Effect of genetic variation on healthcare outcomes in children and adults with eczema and asthma

  • Patricia Soares

Student thesis: Doctoral Thesis


Background: Asthma and eczema are common chronic diseases. Filaggrin (FLG), Adrenoreceptor β2 (ADRB2), and the Fc fragment of IgE receptor II (FCER2) gene have been associated with asthma and eczema susceptibility, clinical response to medication and asthma exacerbations. However, it is unclear whether these genotypes contribute to differences in healthcare outcomes such as prescribing and whether these lead to different healthcare costs. Methods: A systematic review was undertaken to identify evidence on pharmacogenetic associations in asthma and to inform which genetic model to use for secondary analysis of BREATHE, a study of gene-environment associations with asthma severity. BREATHE data were collected on 1100 children and young adults with asthma, in Tayside and Fife, Scotland. A collaboration with the Health Informatics Centre, Dundee, enabled BREATHE to be linked to routine healthcare data over 9-years: A&E attendances, hospital admissions, and community prescribing. Data were analysed using generalised linear models with random effects. Public engagement activities were performed to understand parent’s and children’s opinion about personalised medicine in asthma and eczema. Results: An association was found between the presence of FLG mutations and prescribing of emollients (IRR: 2.19, 95% CI: 1.36-3.52), treatment for severe eczema (IRR: 2.18, 95% CI: 1.22-3.91), prescribing of a combination of Long-acting β2-agonists (LABA)/Inhaled Corticosteroid (ICS) (IRR: 3.29, 95% CI: 1.68-6.43), and asthma-related hospitalisations (IRR: 2.37, 95% CI: 1.51-3.71). An association was found between the Arg16Gly polymorphism and the prescribing of Leukotriene Receptor Antagonist (LTRA) (Gly/Gly vs. Arg/Arg − IRR: 2.33, 95% CI: 1.06-5.13), and a combination of LABA/ICS (Gly/Arg vs. Arg/Arg − IRR: 2.80, 95% CI: 1.35-5.81; Gly/Gly vs. Arg/Arg − IRR: 3.15, 95% CI: 1.50-6.63). An association was found between the Glu27Gln polymorphism and the prescribing of LTRA (Gln/Gln vs. Gln/Glu − IRR: 0.53, 95% CI: 0.29-0.98; Gln/Gln vs. Glu/Glu IRR: 0.43, 95% CI: 0.20-0.95) and a combination of LABA/ICS (Gln/Gln vs. Glu/Glu − IRR: 0.47, 95% CI: 0.23-0.98). FCER2 was associated with prescribing of LTRA (TT vs. CC − IRR: 3.85, 95% CI: 1.43-10.34; TC vs. CC IRR: 4.96, 95% CI: 1.77-13.86). Patients with FLG mutations or with Arg/Arg genotype had greater healthcare costs than patients without FLG mutations or with Gly/Arg or Gly/Gly genotype. Conclusion: Genetic variations in FLG, Arg16Gly and FCER2 exert long-term influences on healthcare outcomes. The ability to define genetic subgroups requiring more long-term medication or those not responding to particular medications could help develop targeted management strategies, potentially reducing morbidity and treatment costs.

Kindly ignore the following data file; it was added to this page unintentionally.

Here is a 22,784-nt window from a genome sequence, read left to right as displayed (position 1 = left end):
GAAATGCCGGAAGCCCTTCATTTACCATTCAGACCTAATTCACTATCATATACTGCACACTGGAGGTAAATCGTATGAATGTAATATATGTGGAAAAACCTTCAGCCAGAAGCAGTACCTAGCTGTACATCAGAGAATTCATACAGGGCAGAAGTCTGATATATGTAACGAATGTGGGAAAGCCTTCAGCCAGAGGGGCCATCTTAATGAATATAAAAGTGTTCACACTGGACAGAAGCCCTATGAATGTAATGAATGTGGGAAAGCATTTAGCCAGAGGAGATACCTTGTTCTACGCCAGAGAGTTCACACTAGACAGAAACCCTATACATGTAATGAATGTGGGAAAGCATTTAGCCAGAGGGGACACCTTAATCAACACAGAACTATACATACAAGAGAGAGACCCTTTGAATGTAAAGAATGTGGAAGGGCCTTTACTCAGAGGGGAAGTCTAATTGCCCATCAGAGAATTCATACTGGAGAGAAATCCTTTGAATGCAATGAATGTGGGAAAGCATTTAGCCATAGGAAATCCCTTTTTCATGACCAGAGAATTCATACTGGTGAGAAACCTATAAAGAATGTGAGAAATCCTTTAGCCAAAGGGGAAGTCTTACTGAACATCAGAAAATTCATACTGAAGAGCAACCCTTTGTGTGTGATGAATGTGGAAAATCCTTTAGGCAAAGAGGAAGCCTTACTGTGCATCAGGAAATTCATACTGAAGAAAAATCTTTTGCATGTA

Date of AwardJul 2018
Original languageEnglish
Awarding Institution
  • University of Brighton
SupervisorS. Mukhopadhyay (Supervisor)

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